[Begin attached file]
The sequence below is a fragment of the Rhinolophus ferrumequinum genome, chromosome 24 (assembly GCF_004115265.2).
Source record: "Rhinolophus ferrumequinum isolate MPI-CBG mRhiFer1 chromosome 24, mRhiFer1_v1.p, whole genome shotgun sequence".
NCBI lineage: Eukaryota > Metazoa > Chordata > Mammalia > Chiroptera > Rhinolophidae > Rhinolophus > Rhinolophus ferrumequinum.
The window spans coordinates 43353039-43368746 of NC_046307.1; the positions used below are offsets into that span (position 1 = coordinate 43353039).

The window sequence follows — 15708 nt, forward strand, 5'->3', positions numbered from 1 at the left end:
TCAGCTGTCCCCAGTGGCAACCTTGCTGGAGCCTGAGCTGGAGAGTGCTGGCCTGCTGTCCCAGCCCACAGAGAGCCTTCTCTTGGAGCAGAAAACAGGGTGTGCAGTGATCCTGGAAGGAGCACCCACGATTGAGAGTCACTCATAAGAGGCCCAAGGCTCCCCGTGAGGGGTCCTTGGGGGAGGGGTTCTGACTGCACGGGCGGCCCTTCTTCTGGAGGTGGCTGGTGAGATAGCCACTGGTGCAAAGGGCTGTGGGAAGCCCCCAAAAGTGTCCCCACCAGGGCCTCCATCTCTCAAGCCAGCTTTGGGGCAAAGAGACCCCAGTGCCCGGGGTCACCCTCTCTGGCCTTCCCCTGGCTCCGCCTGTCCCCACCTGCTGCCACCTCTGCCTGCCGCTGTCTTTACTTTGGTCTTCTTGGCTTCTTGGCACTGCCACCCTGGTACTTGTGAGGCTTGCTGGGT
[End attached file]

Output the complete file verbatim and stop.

The sequence below is a fragment of the Rhinolophus ferrumequinum genome, chromosome 24 (assembly GCF_004115265.2).
Source record: "Rhinolophus ferrumequinum isolate MPI-CBG mRhiFer1 chromosome 24, mRhiFer1_v1.p, whole genome shotgun sequence".
NCBI lineage: Eukaryota > Metazoa > Chordata > Mammalia > Chiroptera > Rhinolophidae > Rhinolophus > Rhinolophus ferrumequinum.
The window spans coordinates 43353039-43368746 of NC_046307.1; the positions used below are offsets into that span (position 1 = coordinate 43353039).

The window sequence follows — 15708 nt, forward strand, 5'->3', positions numbered from 1 at the left end:
TCAGCTGTCCCCAGTGGCAACCTTGCTGGAGCCTGAGCTGGAGAGTGCTGGCCTGCTGTCCCAGCCCACAGAGAGCCTTCTCTTGGAGCAGAAAACAGGGTGTGCAGTGATCCTGGAAGGAGCACCCACGATTGAGAGTCACTCATAAGAGGCCCAAGGCTCCCCGTGAGGGGTCCTTGGGGGAGGGGTTCTGACTGCACGGGCGGCCCTTCTTCTGGAGGTGGCTGGTGAGATAGCCACTGGTGCAAAGGGCTGTGGGAAGCCCCCAAAAGTGTCCCCACCAGGGCCTCCATCTCTCAAGCCAGCTTTGGGGCAAAGAGACCCCAGTGCCCGGGGTCACCCTCTCTGGCCTTCCCCTGGCTCCGCCTGTCCCCACCTGCTGCCACCTCTGCCTGCCGCTGTCTTTACTTTGGTCTTCTTGGCTTCTTGGCACTGCCACCCTGGTACTTGTGAGGCTTGCTGGGT